Julia, also known as Julia Major and Julia the Elder, was the elder sister of Julius Caesar, the Roman dictator.[1]

Family

Julia was the first of three children born at Rome to the Gaius Julius Caesar, a future proconsul, and his wife Aurelia. The exact year of Julia's birth is not known, but it must almost certainly have been before 103 BC as her youngest sibling Gaius was born at the earliest in 102 BC and there was a middle sister between them. Her name by the convention of the time matched her father's gens, the Julii; adjective Major distinguished from her sister Julia Minor, though not from other women of gens Julia.

Little is known of Julia's life. She may have married twice, once to a Pinarius, a member of a very ancient patrician family, and once to a Pedius, although the order of the marriages are not known. She was the grandmother of Lucius Pinarius[i] and Quintus Pedius, who together with their cousin, Gaius Octavius, the grandson of Julia Minor, were named as Caesar's heirs in the dictator's will.[1][2][3] Titus Pinarius, a friend of Cicero, was probably another grandson, and the brother of Lucius.[1] At least some scholars have proposed that Lucius Pinarius and Quintus Pedius were Julia's sons, and not her grandsons.[4]

Caesar's mother and one of his sisters gave testimony against Publius Clodius Pulcher when he was impeached for impiety, 61 BC, but it is uncertain whether the sister was Julia Major or Julia Minor. Caesar's wife, Pompeia, had volunteered to host the festival of the Bona Dea, which men were forbidden to attend. During the festival, Clodius entered Caesar's house disguised as a woman, supposedly to seduce Pompeia. Although Clodius was acquitted, the incident led Caesar, then the Pontifex Maximus, to divorce Pompeia, asserting that his wife should be above suspicion.[1][5][6]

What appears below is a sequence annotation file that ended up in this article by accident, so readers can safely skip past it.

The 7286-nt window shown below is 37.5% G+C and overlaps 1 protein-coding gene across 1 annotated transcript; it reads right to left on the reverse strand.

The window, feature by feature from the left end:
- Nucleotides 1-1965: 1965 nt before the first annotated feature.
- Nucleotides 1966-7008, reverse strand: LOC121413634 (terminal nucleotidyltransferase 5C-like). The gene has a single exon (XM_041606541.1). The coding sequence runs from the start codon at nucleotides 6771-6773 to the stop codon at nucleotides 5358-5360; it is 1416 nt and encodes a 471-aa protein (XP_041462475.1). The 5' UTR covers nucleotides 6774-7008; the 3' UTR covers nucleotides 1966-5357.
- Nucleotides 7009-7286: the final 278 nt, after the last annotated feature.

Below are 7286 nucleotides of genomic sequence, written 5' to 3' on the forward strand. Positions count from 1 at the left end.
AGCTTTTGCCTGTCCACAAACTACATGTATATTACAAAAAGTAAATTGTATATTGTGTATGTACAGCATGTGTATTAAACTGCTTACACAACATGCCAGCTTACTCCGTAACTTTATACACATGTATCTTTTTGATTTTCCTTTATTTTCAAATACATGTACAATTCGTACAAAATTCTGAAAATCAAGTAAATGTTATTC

See also

Footnotes

  1. ^ It is not altogether certain whether Lucius Pinarius, Caesar's heir, who served in the army of the triumvirs, should be regarded as the same person as Lucius Pinarius Scarpus, who later served under Antonius, but went over to Octavian and received his pardon before the Battle of Actium.

References

  1. ^ a b c d Dictionary of Greek and Roman Biography and Mythology, vol. II, p. 640.
  2. ^ Suetonius, "Caesar", 83.
  3. ^ Appian, iii. 22, 23.
  4. ^ Münzer, pp. 222–230.
  5. ^ Suetonius, "Caesar", 74.
  6. ^ Scholia Bobiensa, In Clodio, p. 337.

Bibliography